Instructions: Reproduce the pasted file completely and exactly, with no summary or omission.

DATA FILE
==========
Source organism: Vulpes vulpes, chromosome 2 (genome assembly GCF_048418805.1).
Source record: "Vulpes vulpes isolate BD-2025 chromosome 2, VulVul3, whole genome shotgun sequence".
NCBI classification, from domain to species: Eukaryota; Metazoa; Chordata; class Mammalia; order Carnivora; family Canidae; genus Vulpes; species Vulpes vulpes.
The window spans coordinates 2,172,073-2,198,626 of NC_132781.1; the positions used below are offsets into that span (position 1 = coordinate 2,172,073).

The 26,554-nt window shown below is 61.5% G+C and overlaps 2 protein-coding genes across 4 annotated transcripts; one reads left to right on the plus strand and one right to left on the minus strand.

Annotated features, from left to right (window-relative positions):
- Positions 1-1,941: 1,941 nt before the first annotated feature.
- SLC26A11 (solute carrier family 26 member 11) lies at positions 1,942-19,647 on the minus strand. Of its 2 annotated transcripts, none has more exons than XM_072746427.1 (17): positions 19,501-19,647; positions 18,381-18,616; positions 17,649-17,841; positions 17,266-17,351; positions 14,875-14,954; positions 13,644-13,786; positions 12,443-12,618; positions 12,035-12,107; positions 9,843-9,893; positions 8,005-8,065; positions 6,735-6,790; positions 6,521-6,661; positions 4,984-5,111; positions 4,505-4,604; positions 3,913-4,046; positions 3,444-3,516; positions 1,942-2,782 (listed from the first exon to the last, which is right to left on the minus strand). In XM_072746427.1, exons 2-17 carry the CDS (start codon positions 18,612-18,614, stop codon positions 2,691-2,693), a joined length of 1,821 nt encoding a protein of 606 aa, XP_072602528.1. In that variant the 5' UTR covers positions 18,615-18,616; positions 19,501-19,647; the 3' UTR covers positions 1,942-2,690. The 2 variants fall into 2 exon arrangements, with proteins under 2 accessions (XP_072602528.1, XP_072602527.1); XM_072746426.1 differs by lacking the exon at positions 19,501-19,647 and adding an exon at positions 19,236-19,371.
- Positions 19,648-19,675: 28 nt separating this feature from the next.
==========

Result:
Source organism: Vulpes vulpes, chromosome 2 (genome assembly GCF_048418805.1).
Source record: "Vulpes vulpes isolate BD-2025 chromosome 2, VulVul3, whole genome shotgun sequence".
NCBI classification, from domain to species: Eukaryota; Metazoa; Chordata; class Mammalia; order Carnivora; family Canidae; genus Vulpes; species Vulpes vulpes.
The window spans coordinates 2,172,073-2,198,626 of NC_132781.1; the positions used below are offsets into that span (position 1 = coordinate 2,172,073).

The 26,554-nt window shown below is 61.5% G+C and overlaps 2 protein-coding genes across 4 annotated transcripts; one reads left to right on the plus strand and one right to left on the minus strand.

Annotated features, from left to right (window-relative positions):
- Positions 1-1,941: 1,941 nt before the first annotated feature.
- SLC26A11 (solute carrier family 26 member 11) lies at positions 1,942-19,647 on the minus strand. Of its 2 annotated transcripts, none has more exons than XM_072746427.1 (17): positions 19,501-19,647; positions 18,381-18,616; positions 17,649-17,841; positions 17,266-17,351; positions 14,875-14,954; positions 13,644-13,786; positions 12,443-12,618; positions 12,035-12,107; positions 9,843-9,893; positions 8,005-8,065; positions 6,735-6,790; positions 6,521-6,661; positions 4,984-5,111; positions 4,505-4,604; positions 3,913-4,046; positions 3,444-3,516; positions 1,942-2,782 (listed from the first exon to the last, which is right to left on the minus strand). In XM_072746427.1, exons 2-17 carry the CDS (start codon positions 18,612-18,614, stop codon positions 2,691-2,693), a joined length of 1,821 nt encoding a protein of 606 aa, XP_072602528.1. In that variant the 5' UTR covers positions 18,615-18,616; positions 19,501-19,647; the 3' UTR covers positions 1,942-2,690. The 2 variants fall into 2 exon arrangements, with proteins under 2 accessions (XP_072602528.1, XP_072602527.1); XM_072746426.1 differs by lacking the exon at positions 19,501-19,647 and adding an exon at positions 19,236-19,371.
- Positions 19,648-19,675: 28 nt separating this feature from the next.